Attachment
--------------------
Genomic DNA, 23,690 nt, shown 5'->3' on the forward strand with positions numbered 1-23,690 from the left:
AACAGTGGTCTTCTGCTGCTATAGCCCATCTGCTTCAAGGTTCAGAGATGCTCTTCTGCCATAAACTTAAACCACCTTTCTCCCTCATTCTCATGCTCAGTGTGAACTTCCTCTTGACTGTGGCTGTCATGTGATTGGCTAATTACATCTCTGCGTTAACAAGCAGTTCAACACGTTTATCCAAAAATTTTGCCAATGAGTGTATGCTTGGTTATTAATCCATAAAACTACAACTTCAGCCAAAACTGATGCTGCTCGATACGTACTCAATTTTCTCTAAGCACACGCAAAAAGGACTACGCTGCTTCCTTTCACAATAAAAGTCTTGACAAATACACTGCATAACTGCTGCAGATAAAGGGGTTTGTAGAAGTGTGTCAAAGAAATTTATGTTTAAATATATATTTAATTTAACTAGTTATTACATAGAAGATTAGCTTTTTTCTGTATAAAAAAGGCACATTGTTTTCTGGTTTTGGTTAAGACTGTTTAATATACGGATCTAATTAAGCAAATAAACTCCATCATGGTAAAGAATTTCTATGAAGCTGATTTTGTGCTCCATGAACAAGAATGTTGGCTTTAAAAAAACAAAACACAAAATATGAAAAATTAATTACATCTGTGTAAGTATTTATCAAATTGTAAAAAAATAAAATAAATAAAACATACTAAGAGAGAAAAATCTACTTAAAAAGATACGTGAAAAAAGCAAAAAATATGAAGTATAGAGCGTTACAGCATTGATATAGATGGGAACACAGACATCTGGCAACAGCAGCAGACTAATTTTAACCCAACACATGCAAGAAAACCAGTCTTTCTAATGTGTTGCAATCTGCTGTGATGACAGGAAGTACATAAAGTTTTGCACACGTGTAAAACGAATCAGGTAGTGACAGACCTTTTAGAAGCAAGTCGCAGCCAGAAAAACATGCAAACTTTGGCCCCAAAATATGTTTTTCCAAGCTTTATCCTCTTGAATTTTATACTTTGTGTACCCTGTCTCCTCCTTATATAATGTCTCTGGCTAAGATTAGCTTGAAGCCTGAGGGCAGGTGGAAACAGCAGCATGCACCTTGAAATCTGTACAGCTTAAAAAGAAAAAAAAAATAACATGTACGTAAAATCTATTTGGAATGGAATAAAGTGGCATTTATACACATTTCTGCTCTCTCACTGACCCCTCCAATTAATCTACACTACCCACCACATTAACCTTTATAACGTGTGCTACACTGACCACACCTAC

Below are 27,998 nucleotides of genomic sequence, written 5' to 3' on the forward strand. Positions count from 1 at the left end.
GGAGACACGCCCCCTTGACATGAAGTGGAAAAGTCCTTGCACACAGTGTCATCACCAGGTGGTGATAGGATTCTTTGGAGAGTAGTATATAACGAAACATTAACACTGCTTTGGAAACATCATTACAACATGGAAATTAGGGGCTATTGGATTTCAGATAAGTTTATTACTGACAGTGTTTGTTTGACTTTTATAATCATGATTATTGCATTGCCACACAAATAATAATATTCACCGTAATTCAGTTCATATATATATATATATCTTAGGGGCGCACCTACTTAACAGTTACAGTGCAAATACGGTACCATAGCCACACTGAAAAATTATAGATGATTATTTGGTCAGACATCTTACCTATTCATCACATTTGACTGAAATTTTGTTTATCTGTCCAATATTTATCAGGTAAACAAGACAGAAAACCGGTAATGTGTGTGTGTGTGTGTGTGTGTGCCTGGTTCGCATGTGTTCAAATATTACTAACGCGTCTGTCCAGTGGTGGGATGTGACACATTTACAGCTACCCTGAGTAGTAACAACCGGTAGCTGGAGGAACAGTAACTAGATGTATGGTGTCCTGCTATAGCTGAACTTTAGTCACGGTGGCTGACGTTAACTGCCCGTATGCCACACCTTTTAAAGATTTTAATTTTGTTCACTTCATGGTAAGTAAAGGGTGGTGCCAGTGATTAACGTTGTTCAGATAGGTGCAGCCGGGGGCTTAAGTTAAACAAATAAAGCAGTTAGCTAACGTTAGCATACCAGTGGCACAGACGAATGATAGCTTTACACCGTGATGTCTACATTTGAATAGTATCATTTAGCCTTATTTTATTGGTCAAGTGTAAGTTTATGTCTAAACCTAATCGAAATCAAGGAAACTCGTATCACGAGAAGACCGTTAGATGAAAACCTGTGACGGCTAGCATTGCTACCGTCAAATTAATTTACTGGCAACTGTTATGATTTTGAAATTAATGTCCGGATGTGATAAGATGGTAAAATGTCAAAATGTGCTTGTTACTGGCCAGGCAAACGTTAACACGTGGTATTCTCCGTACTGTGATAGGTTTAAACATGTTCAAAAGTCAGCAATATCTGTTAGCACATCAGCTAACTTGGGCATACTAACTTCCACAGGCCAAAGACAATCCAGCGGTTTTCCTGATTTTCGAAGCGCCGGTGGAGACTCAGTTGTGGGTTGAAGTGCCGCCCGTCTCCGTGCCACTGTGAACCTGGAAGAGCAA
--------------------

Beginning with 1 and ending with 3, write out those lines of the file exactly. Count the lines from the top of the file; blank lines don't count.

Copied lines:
Genomic DNA, 23,690 nt, shown 5'->3' on the forward strand with positions numbered 1-23,690 from the left:
AACAGTGGTCTTCTGCTGCTATAGCCCATCTGCTTCAAGGTTCAGAGATGCTCTTCTGCCATAAACTTAAACCACCTTTCTCCCTCATTCTCATGCTCAGTGTGAACTTCCTCTTGACTGTGGCTGTCATGTGATTGGCTAATTACATCTCTGCGTTAACAAGCAGTTCAACACGTTTATCCAAAAATTTTGCCAATGAGTGTATGCTTGGTTATTAATCCATAAAACTACAACTTCAGCCAAAACTGATGCTGCTCGATACGTACTCAATTTTCTCTAAGCACACGCAAAAAGGACTACGCTGCTTCCTTTCACAATAAAAGTCTTGACAAATACACTGCATAACTGCTGCAGATAAAGGGGTTTGTAGAAGTGTGTCAAAGAAATTTATGTTTAAATATATATTTAATTTAACTAGTTATTACATAGAAGATTAGCTTTTTTCTGTATAAAAAAGGCACATTGTTTTCTGGTTTTGGTTAAGACTGTTTAATATACGGATCTAATTAAGCAAATAAACTCCATCATGGTAAAGAATTTCTATGAAGCTGATTTTGTGCTCCATGAACAAGAATGTTGGCTTTAAAAAAACAAAACACAAAATATGAAAAATTAATTACATCTGTGTAAGTATTTATCAAATTGTAAAAAAATAAAATAAATAAAACATACTAAGAGAGAAAAATCTACTTAAAAAGATACGTGAAAAAAGCAAAAAATATGAAGTATAGAGCGTTACAGCATTGATATAGATGGGAACACAGACATCTGGCAACAGCAGCAGACTAATTTTAACCCAACACATGCAAGAAAACCAGTCTTTCTAATGTGTTGCAATCTGCTGTGATGACAGGAAGTACATAAAGTTTTGCACACGTGTAAAACGAATCAGGTAGTGACAGACCTTTTAGAAGCAAGTCGCAGCCAGAAAAACATGCAAACTTTGGCCCCAAAATATGTTTTTCCAAGCTTTATCCTCTTGAATTTTATACTTTGTGTACCCTGTCTCCTCCTTATATAATGTCTCTGGCTAAGATTAGCTTGAAGCCTGAGGGCAGGTGGAAACAGCAGCATGCACCTTGAAATCTGTACAGCTTAAAAAGAAAAAAAAAATAACATGTACGTAAAATCTATTTGGAATGGAATAAAGTGGCATTTATACACATTTCTGCTCTCTCACTGACCCCTCCAATTAATCTACACTACCCACCACATTAACCTTTATAACGTGTGCTACACTGACCACACCTAC

Below are 27,998 nucleotides of genomic sequence, written 5' to 3' on the forward strand. Positions count from 1 at the left end.